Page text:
FOUR REIMAGINED BATTLEFIELD MAPS
Back to Karkand features four of the most beloved Battlefield 2 maps (Strike at Karkand, Gulf of Oman, Wake Island and Sharqi Peninsula), all fully re-imagined utilizing the power of the Frostbite 2 engine.
MORE WEAPONS, MORE VEHICLES
Enhance the signature Battlefield “Rock, Paper, Scissor” gameplay with an arsenal of ten new weapons that you can bring back to the base game and three new vehicles including the STOVL fighter jet, desert buggy, and an APC.
Frostbite 2 creates a whole new level of life-like destruction. The enhanced destruction in this expansion pack lets you turn entire maps into rubble. Chip away at cover, blow holes in walls, and bring down building façades on enemies.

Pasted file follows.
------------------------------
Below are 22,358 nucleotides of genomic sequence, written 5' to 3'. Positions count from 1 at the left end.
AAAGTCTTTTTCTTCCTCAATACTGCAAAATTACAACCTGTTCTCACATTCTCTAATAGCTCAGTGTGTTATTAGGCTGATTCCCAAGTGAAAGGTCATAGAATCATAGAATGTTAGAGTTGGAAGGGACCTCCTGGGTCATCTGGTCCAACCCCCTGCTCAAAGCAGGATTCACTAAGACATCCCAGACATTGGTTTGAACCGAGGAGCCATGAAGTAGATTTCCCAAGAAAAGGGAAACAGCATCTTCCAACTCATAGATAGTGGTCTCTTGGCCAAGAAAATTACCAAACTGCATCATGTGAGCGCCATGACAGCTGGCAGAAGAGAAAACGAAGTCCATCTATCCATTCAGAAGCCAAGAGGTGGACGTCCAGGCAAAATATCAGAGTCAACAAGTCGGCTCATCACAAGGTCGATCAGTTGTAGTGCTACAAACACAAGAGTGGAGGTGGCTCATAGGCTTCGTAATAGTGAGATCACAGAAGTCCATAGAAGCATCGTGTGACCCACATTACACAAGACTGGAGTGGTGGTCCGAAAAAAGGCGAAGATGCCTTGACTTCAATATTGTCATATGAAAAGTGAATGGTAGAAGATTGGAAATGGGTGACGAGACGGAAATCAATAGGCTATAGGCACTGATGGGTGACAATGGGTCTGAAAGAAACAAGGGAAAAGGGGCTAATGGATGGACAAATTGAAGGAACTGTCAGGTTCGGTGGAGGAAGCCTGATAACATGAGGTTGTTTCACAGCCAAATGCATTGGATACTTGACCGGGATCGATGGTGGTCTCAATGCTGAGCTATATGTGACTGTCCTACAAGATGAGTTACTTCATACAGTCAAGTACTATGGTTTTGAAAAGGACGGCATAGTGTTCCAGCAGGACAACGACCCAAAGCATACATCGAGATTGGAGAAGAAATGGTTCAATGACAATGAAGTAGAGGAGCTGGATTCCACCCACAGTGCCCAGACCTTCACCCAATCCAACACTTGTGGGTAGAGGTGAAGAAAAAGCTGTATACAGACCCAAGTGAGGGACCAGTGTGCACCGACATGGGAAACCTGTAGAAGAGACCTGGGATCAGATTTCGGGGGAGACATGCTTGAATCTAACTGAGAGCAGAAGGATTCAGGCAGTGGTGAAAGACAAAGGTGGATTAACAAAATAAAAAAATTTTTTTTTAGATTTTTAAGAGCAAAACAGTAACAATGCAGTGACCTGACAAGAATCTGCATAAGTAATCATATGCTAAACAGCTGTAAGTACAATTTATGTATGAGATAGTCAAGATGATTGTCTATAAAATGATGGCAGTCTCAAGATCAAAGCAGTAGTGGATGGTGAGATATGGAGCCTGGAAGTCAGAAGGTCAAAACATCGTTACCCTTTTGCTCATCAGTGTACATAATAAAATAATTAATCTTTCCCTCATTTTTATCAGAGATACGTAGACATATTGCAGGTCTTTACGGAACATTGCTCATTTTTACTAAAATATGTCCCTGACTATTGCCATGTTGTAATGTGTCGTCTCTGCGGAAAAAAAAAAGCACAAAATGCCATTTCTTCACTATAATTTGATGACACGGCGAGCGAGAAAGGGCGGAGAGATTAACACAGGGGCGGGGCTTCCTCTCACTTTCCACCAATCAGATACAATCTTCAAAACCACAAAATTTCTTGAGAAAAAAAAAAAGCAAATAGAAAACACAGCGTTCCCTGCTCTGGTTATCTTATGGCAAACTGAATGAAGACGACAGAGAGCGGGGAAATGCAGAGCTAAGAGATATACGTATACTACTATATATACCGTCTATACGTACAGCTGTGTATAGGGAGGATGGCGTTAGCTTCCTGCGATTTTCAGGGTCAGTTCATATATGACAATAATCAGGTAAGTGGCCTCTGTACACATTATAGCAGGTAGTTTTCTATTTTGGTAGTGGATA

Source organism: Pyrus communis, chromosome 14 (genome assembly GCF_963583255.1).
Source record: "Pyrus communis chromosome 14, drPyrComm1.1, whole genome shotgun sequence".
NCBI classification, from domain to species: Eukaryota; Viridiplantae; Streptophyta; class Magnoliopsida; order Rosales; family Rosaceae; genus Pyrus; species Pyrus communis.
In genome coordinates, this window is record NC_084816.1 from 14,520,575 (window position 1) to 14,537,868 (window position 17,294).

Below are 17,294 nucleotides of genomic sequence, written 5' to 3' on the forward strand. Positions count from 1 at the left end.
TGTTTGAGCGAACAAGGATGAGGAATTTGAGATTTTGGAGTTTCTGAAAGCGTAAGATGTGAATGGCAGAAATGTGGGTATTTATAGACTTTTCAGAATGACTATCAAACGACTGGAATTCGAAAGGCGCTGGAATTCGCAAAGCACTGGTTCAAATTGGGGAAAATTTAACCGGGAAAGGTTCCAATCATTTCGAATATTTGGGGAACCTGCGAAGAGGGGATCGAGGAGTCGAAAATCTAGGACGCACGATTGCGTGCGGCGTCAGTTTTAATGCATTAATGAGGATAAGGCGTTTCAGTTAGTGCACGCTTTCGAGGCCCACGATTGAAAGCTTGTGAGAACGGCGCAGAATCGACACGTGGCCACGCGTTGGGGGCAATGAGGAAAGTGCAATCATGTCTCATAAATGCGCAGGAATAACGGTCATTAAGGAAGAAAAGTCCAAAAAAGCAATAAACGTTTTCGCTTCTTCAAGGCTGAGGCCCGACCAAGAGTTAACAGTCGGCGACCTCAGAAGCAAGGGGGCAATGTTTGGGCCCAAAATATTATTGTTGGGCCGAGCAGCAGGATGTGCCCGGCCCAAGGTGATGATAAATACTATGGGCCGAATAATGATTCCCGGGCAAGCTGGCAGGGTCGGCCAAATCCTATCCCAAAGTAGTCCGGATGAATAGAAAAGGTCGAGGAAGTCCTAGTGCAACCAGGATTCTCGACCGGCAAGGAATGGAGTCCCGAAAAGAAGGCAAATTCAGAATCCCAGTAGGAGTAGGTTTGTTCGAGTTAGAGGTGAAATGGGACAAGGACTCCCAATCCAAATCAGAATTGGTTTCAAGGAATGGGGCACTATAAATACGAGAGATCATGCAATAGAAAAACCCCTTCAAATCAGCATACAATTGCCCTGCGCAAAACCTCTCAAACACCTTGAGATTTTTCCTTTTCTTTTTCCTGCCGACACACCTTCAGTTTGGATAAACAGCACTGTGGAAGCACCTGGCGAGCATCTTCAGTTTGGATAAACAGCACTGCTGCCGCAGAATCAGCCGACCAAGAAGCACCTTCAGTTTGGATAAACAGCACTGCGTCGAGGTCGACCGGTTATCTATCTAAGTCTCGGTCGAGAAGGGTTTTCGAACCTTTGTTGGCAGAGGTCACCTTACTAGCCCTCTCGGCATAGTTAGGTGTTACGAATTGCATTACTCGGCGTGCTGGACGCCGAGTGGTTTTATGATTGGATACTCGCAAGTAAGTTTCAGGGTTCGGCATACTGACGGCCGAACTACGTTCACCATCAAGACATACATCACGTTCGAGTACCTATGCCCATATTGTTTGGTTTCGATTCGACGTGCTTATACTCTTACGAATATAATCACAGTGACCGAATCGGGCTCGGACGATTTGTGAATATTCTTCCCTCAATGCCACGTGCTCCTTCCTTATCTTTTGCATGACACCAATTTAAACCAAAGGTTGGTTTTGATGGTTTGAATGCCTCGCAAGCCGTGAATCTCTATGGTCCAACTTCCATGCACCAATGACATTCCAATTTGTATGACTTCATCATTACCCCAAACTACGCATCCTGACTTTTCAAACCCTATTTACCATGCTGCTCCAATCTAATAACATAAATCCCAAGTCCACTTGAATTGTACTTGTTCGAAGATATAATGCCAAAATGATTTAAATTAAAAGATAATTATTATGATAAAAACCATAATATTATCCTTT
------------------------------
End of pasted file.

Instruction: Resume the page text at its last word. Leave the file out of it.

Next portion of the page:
Back to Karkand marks the return of the classic Conquest Assault mode from Battlefield 2. A slight twist on the beloved Conquest mode, Conquest Assault starts with one team commanding all flags on the map while the opposing team must assault and take the flags over in order to stop their tickets from bleeding down to zero.
With the introduction of the all-new Assignments, Back to Karkand features an added layer of persistence on top of what is in the base game. With a vast range of unlockables and upgrades, the combined persistence in Battlefield 3 and Back to Karkand will keep players occupied even longer.
PERSONALIZED DOG TAGS
Players can express their individuality with five new dog tags including Dolphin Diving and One Man Army. Players can pick the design that showcases their play style best and show it off on the battlefield.
The full feature article on SimHQ.